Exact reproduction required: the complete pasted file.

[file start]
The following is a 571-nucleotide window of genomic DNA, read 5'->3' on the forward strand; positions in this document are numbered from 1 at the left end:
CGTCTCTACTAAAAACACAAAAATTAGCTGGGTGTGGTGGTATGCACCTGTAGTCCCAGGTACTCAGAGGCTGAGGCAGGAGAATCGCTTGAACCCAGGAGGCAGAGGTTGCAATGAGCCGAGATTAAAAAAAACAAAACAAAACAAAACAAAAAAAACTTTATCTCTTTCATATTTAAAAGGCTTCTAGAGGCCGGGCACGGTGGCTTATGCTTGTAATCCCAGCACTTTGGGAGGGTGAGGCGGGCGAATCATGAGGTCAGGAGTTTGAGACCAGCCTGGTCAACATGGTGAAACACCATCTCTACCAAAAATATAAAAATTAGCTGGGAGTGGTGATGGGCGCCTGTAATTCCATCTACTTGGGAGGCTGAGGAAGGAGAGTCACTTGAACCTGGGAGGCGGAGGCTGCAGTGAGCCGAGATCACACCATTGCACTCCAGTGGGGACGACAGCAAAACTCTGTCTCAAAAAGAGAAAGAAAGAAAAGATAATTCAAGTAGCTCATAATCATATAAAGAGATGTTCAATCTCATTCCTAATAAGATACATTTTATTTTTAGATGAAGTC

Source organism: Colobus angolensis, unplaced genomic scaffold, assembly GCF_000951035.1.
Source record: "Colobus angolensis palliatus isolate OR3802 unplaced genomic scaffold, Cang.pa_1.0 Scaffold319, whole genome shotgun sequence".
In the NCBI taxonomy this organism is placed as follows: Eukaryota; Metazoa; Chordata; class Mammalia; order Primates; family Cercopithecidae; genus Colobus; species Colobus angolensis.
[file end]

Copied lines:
The following is a 571-nucleotide window of genomic DNA, read 5'->3' on the forward strand; positions in this document are numbered from 1 at the left end:
CGTCTCTACTAAAAACACAAAAATTAGCTGGGTGTGGTGGTATGCACCTGTAGTCCCAGGTACTCAGAGGCTGAGGCAGGAGAATCGCTTGAACCCAGGAGGCAGAGGTTGCAATGAGCCGAGATTAAAAAAAACAAAACAAAACAAAACAAAAAAAACTTTATCTCTTTCATATTTAAAAGGCTTCTAGAGGCCGGGCACGGTGGCTTATGCTTGTAATCCCAGCACTTTGGGAGGGTGAGGCGGGCGAATCATGAGGTCAGGAGTTTGAGACCAGCCTGGTCAACATGGTGAAACACCATCTCTACCAAAAATATAAAAATTAGCTGGGAGTGGTGATGGGCGCCTGTAATTCCATCTACTTGGGAGGCTGAGGAAGGAGAGTCACTTGAACCTGGGAGGCGGAGGCTGCAGTGAGCCGAGATCACACCATTGCACTCCAGTGGGGACGACAGCAAAACTCTGTCTCAAAAAGAGAAAGAAAGAAAAGATAATTCAAGTAGCTCATAATCATATAAAGAGATGTTCAATCTCATTCCTAATAAGATACATTTTATTTTTAGATGAAGTC

Source organism: Colobus angolensis, unplaced genomic scaffold, assembly GCF_000951035.1.
Source record: "Colobus angolensis palliatus isolate OR3802 unplaced genomic scaffold, Cang.pa_1.0 Scaffold319, whole genome shotgun sequence".
In the NCBI taxonomy this organism is placed as follows: Eukaryota; Metazoa; Chordata; class Mammalia; order Primates; family Cercopithecidae; genus Colobus; species Colobus angolensis.